NYU's Gallatin School of Individualized Study presents a Feb. 22 talk on the highly anticipated film Black Panther and the evolution of blackness in U.S. comic books.
NYU’s Gallatin School of Individualized Study will present a lecture at 6:30 p.m. on Thursday, Feb. 22, on the highly anticipated film Black Panther and the evolution of blackness in U.S. comic books, with Jonathan W. Gray (associate professor of English at the CUNY Graduate Center and John Jay College), with an introduction by Osvaldo Oyola (NYU).
Gray works on post-WWII American culture, African American literary production, popular culture, comic books and graphic novels, and narratives of visual culture. His first book, Civil Rights in the White Literary Imagination (University Press of Mississippi, 2012) traces changes in white literary production during the period between the Brown case and the death of Martin Luther King. His forthcoming project, Illustrating the Race, investigates how the twin understandings of illustration—the creative act of depiction and the political act of bringing forth for public consideration—function in the representation of African Americans in comics and graphic narratives published since 1966. Gray co-edited the essay collection Disability in Comics and Graphic Novels for Palgrave MacMillan and served as founding editor of the Journal of Comics and Culture. Gray’s journalism on popular culture has appeared in The New Republic, Entertainment Weekly, Salon.com, Medium, and The New Inquiry.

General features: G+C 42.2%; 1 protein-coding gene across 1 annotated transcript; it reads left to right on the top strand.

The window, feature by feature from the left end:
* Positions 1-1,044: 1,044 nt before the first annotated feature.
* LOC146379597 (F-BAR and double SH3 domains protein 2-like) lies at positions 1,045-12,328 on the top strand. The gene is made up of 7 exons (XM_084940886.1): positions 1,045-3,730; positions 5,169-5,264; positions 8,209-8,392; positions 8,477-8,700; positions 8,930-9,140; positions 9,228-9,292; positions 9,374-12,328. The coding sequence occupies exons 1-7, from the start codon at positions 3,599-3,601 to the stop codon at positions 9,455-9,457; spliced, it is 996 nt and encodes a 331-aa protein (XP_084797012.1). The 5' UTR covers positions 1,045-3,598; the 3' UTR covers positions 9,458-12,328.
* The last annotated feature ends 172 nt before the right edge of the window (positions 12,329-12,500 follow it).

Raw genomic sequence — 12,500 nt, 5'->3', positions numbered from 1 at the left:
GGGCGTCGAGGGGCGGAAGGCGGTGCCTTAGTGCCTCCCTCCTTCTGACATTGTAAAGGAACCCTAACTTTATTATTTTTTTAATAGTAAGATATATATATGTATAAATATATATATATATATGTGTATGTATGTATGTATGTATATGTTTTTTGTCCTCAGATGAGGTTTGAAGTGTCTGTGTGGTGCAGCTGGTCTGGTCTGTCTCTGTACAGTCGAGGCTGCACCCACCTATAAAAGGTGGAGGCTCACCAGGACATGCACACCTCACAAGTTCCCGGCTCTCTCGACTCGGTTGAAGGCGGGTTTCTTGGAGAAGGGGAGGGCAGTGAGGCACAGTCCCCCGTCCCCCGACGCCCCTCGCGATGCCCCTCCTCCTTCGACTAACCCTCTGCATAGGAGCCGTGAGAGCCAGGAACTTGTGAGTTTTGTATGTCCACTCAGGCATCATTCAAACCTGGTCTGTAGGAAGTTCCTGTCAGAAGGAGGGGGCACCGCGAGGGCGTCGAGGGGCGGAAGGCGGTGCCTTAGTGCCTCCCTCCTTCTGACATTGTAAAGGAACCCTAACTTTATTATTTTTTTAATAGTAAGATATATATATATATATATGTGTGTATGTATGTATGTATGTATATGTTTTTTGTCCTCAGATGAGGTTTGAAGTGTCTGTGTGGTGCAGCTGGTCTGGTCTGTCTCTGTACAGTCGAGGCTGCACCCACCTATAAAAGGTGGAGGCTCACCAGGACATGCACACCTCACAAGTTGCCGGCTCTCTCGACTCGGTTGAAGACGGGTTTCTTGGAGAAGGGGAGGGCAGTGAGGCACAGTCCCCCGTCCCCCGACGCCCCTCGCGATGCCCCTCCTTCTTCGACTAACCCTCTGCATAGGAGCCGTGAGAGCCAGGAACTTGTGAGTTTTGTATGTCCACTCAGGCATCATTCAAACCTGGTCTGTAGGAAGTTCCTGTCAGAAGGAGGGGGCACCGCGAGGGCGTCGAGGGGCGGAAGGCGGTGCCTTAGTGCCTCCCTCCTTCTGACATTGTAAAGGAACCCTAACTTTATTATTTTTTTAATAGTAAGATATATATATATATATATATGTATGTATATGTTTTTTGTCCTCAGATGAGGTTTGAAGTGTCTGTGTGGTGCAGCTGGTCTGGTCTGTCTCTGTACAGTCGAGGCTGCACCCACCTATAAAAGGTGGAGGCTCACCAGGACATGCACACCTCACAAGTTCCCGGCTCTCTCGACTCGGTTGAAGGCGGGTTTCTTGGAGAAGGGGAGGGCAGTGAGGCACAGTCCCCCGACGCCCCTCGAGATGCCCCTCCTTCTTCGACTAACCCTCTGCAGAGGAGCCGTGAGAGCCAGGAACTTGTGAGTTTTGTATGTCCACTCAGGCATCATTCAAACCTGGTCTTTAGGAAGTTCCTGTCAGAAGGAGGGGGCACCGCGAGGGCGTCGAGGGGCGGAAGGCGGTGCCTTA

The event will be held the Jerry H. Labowitz Theatre for the Performing Arts, Gallatin School of Individualized Study, New York University, 1 Washington Place, New York, NY. It is free and open to the public. RSVP is required: https://gallatin.nyu.edu/utilities/events/2018/02/BlackPanther.html.
Presented as a part of Gallatin’s Black History Month programming.